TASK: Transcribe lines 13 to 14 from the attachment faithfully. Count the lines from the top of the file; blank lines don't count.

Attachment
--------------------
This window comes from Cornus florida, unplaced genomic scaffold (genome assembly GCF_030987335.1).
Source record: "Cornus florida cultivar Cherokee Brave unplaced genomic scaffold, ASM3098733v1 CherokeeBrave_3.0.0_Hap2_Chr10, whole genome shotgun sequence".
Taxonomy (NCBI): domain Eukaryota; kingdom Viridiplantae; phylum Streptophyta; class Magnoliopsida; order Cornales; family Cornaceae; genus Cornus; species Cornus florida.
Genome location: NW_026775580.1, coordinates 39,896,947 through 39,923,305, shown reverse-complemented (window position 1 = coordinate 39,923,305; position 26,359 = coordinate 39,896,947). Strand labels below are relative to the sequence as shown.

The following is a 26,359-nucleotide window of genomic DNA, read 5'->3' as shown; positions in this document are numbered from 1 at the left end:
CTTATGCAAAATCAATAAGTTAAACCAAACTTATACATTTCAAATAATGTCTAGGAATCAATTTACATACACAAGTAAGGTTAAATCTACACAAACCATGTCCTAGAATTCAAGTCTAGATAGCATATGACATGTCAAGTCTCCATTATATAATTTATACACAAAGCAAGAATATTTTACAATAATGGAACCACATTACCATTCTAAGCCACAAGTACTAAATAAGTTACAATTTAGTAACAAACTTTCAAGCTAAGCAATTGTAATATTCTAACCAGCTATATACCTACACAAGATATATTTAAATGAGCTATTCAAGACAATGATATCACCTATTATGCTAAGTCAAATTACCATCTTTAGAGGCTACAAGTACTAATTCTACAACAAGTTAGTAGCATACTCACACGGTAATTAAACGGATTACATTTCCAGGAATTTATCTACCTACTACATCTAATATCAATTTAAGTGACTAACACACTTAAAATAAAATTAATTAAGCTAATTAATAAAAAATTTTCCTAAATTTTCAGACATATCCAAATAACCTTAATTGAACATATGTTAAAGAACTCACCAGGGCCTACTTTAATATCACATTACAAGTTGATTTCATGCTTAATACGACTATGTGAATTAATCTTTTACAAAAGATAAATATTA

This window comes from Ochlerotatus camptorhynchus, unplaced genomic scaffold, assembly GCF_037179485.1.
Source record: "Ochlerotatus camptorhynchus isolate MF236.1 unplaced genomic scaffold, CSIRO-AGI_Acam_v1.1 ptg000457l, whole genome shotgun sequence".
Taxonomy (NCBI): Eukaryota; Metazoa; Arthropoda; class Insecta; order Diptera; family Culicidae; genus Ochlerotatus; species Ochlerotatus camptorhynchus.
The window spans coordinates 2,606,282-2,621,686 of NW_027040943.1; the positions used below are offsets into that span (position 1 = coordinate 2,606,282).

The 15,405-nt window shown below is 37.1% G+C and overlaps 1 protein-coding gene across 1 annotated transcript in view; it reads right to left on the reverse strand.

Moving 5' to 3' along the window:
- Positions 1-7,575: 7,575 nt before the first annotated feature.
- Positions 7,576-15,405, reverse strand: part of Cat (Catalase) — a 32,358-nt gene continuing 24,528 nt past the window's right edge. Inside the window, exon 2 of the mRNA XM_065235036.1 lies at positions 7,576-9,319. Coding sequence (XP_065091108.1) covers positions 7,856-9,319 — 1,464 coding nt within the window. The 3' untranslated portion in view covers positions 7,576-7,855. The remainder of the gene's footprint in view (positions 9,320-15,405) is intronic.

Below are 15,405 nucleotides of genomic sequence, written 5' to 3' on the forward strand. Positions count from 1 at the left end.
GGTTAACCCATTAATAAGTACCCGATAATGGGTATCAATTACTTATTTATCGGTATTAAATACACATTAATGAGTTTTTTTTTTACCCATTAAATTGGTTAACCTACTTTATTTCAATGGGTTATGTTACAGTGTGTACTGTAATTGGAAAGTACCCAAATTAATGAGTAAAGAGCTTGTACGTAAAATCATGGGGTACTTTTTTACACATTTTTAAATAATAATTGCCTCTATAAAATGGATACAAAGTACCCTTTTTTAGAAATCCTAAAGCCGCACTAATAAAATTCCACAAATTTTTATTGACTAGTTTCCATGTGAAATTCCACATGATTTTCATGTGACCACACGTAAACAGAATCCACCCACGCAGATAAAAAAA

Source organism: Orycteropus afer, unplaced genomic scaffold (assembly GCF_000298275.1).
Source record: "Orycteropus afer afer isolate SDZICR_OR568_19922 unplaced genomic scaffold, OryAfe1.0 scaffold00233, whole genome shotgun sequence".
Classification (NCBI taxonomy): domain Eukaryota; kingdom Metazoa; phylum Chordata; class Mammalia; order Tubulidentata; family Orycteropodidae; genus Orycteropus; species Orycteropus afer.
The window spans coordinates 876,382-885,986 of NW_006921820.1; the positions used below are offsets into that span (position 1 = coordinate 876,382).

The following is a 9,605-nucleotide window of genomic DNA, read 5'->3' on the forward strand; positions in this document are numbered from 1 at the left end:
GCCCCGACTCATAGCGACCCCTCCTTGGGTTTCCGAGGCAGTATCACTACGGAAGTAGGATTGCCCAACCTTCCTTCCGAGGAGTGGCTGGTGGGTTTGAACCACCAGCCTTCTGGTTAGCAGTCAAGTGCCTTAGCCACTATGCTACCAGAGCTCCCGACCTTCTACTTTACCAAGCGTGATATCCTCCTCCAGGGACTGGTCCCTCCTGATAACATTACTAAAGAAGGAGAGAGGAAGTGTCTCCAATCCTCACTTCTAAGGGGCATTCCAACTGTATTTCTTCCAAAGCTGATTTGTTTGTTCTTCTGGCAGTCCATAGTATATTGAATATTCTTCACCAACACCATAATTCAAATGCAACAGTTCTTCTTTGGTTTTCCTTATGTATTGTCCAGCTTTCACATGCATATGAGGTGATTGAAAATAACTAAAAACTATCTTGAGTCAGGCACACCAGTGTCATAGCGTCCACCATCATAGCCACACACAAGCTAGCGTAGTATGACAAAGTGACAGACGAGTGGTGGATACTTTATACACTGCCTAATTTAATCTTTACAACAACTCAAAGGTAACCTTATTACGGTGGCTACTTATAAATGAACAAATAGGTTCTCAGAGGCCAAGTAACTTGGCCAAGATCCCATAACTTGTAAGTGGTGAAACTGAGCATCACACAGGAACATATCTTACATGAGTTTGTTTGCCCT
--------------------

- Positions 1-7,575: 7,575 nt before the first annotated feature.
- Positions 7,576-15,405, reverse strand: part of Cat (Catalase) — a 32,358-nt gene continuing 24,528 nt past the window's right edge. Inside the window, exon 2 of the mRNA XM_065235036.1 lies at positions 7,576-9,319. Coding sequence (XP_065091108.1) covers positions 7,856-9,319 — 1,464 coding nt within the window. The 3' untranslated portion in view covers positions 7,576-7,855. The remainder of the gene's footprint in view (positions 9,320-15,405) is intronic.